The four original articles in this issue focus on the transformations that technology produces in the advertising profession, as well as in consumer behavior.
The first, “Shifting to Digital: Difficulties, Challenges, and Opportunities—A Qualitative Interview Study of Practitioners' Experiences in the U.S.” by Meritxell Roca, weaves together statistics about the state of digital advertising with interviews of thirteen advertising professionals. In this fast-changing arena of advertising practice, professionals struggle to adapt to emergent technologies, such as mobile communications, while also carrying the legacy of earlier technologies, such as the continued dominance of television as the primary storytelling medium. The goal of producing a campaign that produces an integrated, synergistic, even “viral” effect across platforms is tricky to accomplish, especially given that the industry is still structured in a way that divides digital agencies from traditional ones.
A longstanding controversy in advertising research and practice has centered on the causal relationship between advertising and consumption. The common sense expectation—usually asserted by ad agencies—is that more advertising increases purchasing. However, budgeting advertising expenditures as a percentage of the previous year’s sales is the most common method for determining annual advertising spending—a practice that would suggest sales (that is, consumption) causes advertising. In the second article, “Can Consumption Predict Advertising Expenditures? The Advertising-Consumption Relation Before and After the Dot-Com Crisis in Germany,” Juliane A. Lischka, Stephanie Kienzler, and Ulrike Mellmann demonstrate both phenomena at work in a way that rings true to common sense. In Germany before the dot-com crash, advertising is shown to be stimulating consumption. In a healthy, growing economy, it makes sense for advertising to be adding an extra boost. However, after the dot-com crash, advertising trails consumption, as the industry watched the recovery before committing media funds.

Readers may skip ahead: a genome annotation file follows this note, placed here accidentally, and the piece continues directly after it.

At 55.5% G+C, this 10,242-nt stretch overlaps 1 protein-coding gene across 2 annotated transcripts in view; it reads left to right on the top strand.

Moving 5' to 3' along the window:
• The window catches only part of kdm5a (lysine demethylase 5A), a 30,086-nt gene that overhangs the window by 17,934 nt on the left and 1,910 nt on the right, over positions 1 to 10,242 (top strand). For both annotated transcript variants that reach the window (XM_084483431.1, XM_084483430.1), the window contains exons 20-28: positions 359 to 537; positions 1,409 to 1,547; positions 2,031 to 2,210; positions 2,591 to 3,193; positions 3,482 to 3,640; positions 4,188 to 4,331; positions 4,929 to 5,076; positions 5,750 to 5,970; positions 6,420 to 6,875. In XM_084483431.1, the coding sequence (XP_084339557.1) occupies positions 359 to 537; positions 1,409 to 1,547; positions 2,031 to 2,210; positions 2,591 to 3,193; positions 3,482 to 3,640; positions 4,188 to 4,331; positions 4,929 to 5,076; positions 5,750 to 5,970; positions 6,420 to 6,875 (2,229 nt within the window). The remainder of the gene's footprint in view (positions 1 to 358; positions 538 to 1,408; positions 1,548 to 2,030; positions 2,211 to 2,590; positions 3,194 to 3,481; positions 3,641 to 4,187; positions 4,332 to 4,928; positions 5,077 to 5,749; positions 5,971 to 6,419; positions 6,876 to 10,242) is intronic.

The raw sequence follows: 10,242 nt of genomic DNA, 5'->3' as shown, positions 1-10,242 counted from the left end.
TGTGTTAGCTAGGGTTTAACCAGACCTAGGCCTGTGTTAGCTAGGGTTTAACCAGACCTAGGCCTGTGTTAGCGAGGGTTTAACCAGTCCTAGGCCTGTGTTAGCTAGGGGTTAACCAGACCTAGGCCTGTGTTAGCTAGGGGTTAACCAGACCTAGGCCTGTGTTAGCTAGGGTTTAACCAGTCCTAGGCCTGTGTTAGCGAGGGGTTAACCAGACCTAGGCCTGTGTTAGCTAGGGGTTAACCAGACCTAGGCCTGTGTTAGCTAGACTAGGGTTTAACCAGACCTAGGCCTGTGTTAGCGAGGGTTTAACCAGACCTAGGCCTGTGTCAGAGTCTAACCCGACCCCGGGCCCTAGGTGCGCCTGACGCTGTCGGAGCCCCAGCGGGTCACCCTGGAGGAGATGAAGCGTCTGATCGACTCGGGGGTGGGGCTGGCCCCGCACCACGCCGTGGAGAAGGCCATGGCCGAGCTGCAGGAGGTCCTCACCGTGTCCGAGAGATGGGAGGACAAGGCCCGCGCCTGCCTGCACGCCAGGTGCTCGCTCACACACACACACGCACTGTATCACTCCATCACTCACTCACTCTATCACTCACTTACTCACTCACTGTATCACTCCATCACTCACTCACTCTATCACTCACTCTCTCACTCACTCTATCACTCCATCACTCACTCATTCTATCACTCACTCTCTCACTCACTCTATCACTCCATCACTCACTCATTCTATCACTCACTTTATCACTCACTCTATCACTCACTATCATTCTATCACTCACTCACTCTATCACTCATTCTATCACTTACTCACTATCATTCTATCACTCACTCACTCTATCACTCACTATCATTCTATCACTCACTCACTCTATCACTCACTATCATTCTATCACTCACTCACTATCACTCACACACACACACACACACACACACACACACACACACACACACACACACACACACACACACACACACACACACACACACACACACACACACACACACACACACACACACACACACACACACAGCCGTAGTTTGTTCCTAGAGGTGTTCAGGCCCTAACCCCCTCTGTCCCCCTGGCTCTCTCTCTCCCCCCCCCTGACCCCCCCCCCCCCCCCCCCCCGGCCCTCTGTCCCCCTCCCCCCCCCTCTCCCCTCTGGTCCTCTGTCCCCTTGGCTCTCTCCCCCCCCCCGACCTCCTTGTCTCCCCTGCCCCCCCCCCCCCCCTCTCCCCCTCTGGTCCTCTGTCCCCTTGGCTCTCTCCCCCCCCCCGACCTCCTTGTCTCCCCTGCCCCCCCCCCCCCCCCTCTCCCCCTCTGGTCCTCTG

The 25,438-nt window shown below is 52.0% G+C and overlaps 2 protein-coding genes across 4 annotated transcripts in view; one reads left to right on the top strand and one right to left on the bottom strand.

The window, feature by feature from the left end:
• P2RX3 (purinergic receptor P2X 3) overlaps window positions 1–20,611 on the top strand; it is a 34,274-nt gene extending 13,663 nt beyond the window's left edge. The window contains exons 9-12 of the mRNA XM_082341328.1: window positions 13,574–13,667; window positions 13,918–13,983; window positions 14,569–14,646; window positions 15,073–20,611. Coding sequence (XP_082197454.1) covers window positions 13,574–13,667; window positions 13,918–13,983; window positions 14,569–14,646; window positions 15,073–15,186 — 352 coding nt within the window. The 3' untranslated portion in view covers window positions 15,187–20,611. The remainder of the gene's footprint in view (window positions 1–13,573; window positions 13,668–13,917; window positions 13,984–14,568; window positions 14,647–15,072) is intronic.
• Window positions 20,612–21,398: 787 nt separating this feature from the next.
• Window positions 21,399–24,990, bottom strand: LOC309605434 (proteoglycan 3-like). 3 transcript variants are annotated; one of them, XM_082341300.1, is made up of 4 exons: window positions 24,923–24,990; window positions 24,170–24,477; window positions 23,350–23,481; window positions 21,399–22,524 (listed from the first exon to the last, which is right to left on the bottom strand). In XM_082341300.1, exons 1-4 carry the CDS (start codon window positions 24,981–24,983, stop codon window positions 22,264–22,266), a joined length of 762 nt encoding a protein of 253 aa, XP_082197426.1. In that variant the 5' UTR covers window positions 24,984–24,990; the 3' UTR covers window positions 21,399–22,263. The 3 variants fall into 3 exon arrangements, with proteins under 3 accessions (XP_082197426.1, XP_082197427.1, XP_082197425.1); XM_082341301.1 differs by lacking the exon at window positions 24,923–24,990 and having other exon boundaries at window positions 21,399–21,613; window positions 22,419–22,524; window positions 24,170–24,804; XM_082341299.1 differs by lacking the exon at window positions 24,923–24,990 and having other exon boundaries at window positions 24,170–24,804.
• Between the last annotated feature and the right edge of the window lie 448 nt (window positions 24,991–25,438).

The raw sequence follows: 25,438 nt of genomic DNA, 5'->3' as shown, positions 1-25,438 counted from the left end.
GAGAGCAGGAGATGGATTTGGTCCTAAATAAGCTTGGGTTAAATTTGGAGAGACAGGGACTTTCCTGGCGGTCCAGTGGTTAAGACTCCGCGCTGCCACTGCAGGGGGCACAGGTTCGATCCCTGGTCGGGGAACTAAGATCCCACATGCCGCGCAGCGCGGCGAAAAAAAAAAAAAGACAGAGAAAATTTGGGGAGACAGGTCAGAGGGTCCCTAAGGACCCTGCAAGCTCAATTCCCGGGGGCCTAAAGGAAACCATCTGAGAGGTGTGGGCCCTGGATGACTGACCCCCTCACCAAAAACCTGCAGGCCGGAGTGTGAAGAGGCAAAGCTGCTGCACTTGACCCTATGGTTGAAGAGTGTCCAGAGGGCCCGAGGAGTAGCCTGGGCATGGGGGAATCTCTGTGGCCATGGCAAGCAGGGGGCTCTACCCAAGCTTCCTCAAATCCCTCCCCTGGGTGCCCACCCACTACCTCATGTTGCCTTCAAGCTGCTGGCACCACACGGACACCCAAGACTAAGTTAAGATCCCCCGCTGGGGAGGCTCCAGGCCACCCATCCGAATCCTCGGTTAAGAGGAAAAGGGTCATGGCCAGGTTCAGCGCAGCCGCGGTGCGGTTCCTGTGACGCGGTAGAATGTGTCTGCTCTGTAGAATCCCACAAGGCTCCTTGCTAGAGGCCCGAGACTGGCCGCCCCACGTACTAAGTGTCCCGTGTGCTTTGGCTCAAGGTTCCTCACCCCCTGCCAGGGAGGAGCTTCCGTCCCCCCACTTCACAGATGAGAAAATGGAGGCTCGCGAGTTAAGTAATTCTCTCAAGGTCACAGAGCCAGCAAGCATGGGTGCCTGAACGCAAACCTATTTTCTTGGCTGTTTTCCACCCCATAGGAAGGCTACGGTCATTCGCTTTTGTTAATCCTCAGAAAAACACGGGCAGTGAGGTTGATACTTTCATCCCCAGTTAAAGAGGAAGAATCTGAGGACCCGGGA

The third article, Iben Bredahl Jessen’s “Reconsidering Display in Online Testimonial Advertising: The ‘Show Faces’ Feature in Facebook’s Social Plugins,” helps us interpret the functions and meanings of a technical innovation as an elaboration of previous technologies and messaging strategies. The “Show Faces” feature in Facebook’s Social Plugins operates, in many ways, like early print advertising the employed testimonials. However, when the photographs are not of people known to the viewer, the Show faces feature points to the implicit “piles” of people who use the product—much as earlier advertising would claim that “three out of four mothers choose” or “everybody is using” the advertising brand. Similarly, for the user, the Show Faces feature allows the display of taste, much as did the “necktie” strategy once advocated by James Webb Young and followed by others of the “image advertising” school. The feature is also nicely compared, in this article, to the common distinction between “private” and “public” photo use, since the line between private and public is so thoroughly blurred by this trend.
In contemporary culture, we tend to assume that new technologies are automatically taken up as they come, adopted quickly for both their usefulness and aesthetic benefits. However, many innovations do fail or run into unexpected difficulties with consumer acceptance. In the context of today’s rate of change, it is interesting to look back and see the difficulties once faced by color television technology. This technology experienced slow diffusion through the US population, largely because there had been a sudden and rapid investment in black-and-white technology only a few years earlier, but also because there was little color programming available. The efforts of NBC to bridge that gap are exemplified in the iconic symbol developed in the period as their logo. For this issue’s “Classic Campaign,” Matt Ritter tells the story of the NBC Peacock.
Emerging technologies have changed the game in advertising before, and developments in digital media are proving no different. A closer look at the history of advertising technologies and contemporary expert commentary may lift the tip of the veil of what the future holds in store.
Linda M. Scott
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